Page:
The allure and beauty of amber is obvious, its charm is unmistakable, and it’s been that way for thousands of years. But what makes amber so dramatically different from other precious stones? Continue reading
Amber Beads Necklaces
Have you ever seen the inside of your mother’s or grandmother’s jewelry box? Chances are there is some amber in there somewhere. Maybe a pair of earrings, or a cocktail ring, or maybe even a long strand of perfectly round amber beads… Continue reading
Sometimes pieces of amber have what are called inclusions in them. Inclusions refer to the bits of organic material, such as twigs, leaves or, often, insects that were trapped in resin by the flowing tree sap millions and millions years ago. These objects are perfectly preserved in their lustrous prison, and they have provided a window to the past for the scientists and amber-lovers alike. The inclusions only add to the infinite variety that characterizes amber. Continue reading
Because amber is brittle and soft by nature, it is vulnerable to chipping and scratching. Avoid wearing your amber jewelry while performing heavy labor or tasks that could put your jewelry in danger of impact. Continue reading
Ah Amber, it’s in such high demand that often people will try to sell fakes! The nerve of some people. There are even cases of people drilling holes in the fake amber, putting an insect, or in some cases even a frog or a lizard in the replica stone, and then filling it back up, and claiming its a rare piece of amber with a wonderful specimen trapped inside it. It’s not easy to distinguish real amber from fakes, but we have some tests you can preform, and hints to help you along the way. Continue reading
There are over 300 different shades of amber. We catalog all of our amber into 6 major colors: Honey, green, cherry, cognac, citrine, and butterscotch. Continue reading
- Did you know that amber stones can hold a static electric charge? It’s true! Some even say that amber’s ability to do this helps amber stones transform negative energy into positive energy just by wearing it on your body.
- Amber is created from plant material, unlike minerals. The only other precious stones that are not mineral in origin are pearl, diamond, jet, and coral.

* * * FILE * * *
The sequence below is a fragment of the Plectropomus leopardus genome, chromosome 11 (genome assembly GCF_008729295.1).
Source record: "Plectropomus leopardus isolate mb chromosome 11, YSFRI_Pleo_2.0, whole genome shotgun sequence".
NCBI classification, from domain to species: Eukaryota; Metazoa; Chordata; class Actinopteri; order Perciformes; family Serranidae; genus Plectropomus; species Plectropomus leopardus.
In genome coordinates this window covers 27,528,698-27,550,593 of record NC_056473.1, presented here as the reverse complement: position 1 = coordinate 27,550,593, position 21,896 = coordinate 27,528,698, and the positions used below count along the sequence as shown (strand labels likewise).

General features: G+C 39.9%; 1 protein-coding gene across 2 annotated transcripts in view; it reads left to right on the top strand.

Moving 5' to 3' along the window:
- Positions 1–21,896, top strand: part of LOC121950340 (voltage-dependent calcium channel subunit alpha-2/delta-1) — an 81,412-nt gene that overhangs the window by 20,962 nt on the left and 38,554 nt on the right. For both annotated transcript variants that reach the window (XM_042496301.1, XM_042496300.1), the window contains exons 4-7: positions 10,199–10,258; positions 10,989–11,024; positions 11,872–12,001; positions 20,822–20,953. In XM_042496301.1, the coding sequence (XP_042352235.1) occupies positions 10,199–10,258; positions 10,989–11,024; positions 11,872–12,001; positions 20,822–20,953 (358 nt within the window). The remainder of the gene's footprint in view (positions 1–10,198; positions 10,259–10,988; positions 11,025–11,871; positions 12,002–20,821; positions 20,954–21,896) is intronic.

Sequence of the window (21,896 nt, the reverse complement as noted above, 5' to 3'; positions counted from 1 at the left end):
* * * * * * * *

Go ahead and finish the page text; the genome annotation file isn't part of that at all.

- Did you know that Amber has been made into teething necklaces for babies for hundreds of years? Amber’s natural acids and oils produce an analgesic pain reliever when worn against the skin. Continue reading
The Fascinating World of Amber
Its allure is obvious, its charm is unmistakable, its appeal is widespread, and its beauty is unmistakable, but still what exactly is amber? Why do people hold it so dear to their hearts, what’s the big deal? Read on, and you’ll find yourself immersed in the story of this natural wonder– be careful though, for just like the insects in our special collection of amber with natural inclusions, you may just find yourself trapped in a world of amber!
How Amber Is Created Continue reading
Amber has a humble roots – literally! It comes from an organic source: trees! This is why you may have heard the term “organic gemstone” thrown around when discussing amber. (However unlike other things that have an organic label, we’re not going to charge an arm and a leg for it ) Amber is actually formed from the resin of trees; this resin becomes fossilized over millions of years if the right conditions are met. Most often amber comes from pine trees. In this picture Tim the tree is just relaxing and having a good time …
Ah Amber, it’s in such high demand that often people will try to sell fakes! The nerve of some people. There are even cases of people drilling holes in the fake amber, putting an insect, or in some cases even a frog or a lizard in the replica stone, and then filling it back up, and claiming its a rare piece of amber with a wonderful specimen trapped inside it. It’s not easy to distinguish real amber from fakes, but we have some tests you can preform, and hints to help you along the way.
The first, and most common test to preform is the buoyancy test. This only works on the amber stone, so if it is attached to silver, or any other kind of material, it will not give accurate results. The test is simple enough however – take two tablespoons of salt, dissolve in eight ounces of water, and drop the amber stone in question in the solution, if the “amber” sinks well we’re sorry, but that’s not real amber. Real amber will float
If you’re worried that your “amber” stone may just be a plastic replica, a taste test is a good way to distinguish the two. Gently clean your amber, and give it a quick taste, natural amber should give off no unpleasant or distinct taste, however its plastic imitations will give off the noticeable taste of chemicals.
Amber is a good conductor of static electricity. If you have a piece of velvet rub the amber swiftly and rapidly against it until the amber is warm to the touch. Then place the stone over a tissue lying flat on the surface, the amber stone should attract the tissue – if it is real that is.
There are plenty of ways to test amber out there, but these are some of the ones we feel most comfortable with. Shop with ease at The Russian Store, as we’ve yet to find an imitation among our selection of amber jewelry!
By: Arina Anashkina
We receive a lot of questions from customers, and Amber collectors, on how to properly clean, and care for, their favorite pieces of amber. So if you’re new to the world of amber, or just looking to maintain the beauty of some of your favorite pieces, we’re here to help with this video! Continue reading
Amber is probably the first gemstone to be worn as jewelry; it was used in adornment making as far ago as Neolithic epoch of the Bronze and the Iron Ages. Especially wide application in producing jewelry and artistic items from amber found in 17th-18th centuries.